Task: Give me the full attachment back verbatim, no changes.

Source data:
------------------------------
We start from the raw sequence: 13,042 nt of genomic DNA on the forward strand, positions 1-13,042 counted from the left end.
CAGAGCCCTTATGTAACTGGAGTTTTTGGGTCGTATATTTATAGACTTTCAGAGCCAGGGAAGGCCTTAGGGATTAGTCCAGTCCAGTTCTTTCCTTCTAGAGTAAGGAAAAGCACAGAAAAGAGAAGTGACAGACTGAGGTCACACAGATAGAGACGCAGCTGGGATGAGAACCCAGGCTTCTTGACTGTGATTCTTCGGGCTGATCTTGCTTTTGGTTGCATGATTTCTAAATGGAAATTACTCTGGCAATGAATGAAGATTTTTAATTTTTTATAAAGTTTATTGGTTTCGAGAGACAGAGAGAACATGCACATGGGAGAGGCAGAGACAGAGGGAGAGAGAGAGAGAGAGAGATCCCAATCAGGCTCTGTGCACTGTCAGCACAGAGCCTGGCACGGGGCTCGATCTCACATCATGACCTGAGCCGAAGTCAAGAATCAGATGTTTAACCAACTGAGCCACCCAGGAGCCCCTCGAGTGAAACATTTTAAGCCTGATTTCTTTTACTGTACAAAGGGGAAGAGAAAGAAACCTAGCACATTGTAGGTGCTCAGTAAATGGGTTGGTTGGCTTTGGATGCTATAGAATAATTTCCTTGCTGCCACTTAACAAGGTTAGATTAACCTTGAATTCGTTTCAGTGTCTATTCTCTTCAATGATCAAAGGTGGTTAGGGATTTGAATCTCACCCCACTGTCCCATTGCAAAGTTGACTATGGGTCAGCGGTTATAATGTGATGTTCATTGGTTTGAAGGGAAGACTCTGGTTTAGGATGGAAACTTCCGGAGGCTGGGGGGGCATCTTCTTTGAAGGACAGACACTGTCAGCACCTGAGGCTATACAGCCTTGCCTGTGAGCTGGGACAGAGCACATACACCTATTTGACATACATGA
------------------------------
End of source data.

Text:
We start from the raw sequence: 13,042 nt of genomic DNA on the forward strand, positions 1-13,042 counted from the left end.
CAGAGCCCTTATGTAACTGGAGTTTTTGGGTCGTATATTTATAGACTTTCAGAGCCAGGGAAGGCCTTAGGGATTAGTCCAGTCCAGTTCTTTCCTTCTAGAGTAAGGAAAAGCACAGAAAAGAGAAGTGACAGACTGAGGTCACACAGATAGAGACGCAGCTGGGATGAGAACCCAGGCTTCTTGACTGTGATTCTTCGGGCTGATCTTGCTTTTGGTTGCATGATTTCTAAATGGAAATTACTCTGGCAATGAATGAAGATTTTTAATTTTTTATAAAGTTTATTGGTTTCGAGAGACAGAGAGAACATGCACATGGGAGAGGCAGAGACAGAGGGAGAGAGAGAGAGAGAGAGATCCCAATCAGGCTCTGTGCACTGTCAGCACAGAGCCTGGCACGGGGCTCGATCTCACATCATGACCTGAGCCGAAGTCAAGAATCAGATGTTTAACCAACTGAGCCACCCAGGAGCCCCTCGAGTGAAACATTTTAAGCCTGATTTCTTTTACTGTACAAAGGGGAAGAGAAAGAAACCTAGCACATTGTAGGTGCTCAGTAAATGGGTTGGTTGGCTTTGGATGCTATAGAATAATTTCCTTGCTGCCACTTAACAAGGTTAGATTAACCTTGAATTCGTTTCAGTGTCTATTCTCTTCAATGATCAAAGGTGGTTAGGGATTTGAATCTCACCCCACTGTCCCATTGCAAAGTTGACTATGGGTCAGCGGTTATAATGTGATGTTCATTGGTTTGAAGGGAAGACTCTGGTTTAGGATGGAAACTTCCGGAGGCTGGGGGGGCATCTTCTTTGAAGGACAGACACTGTCAGCACCTGAGGCTATACAGCCTTGCCTGTGAGCTGGGACAGAGCACATACACCTATTTGACATACATGA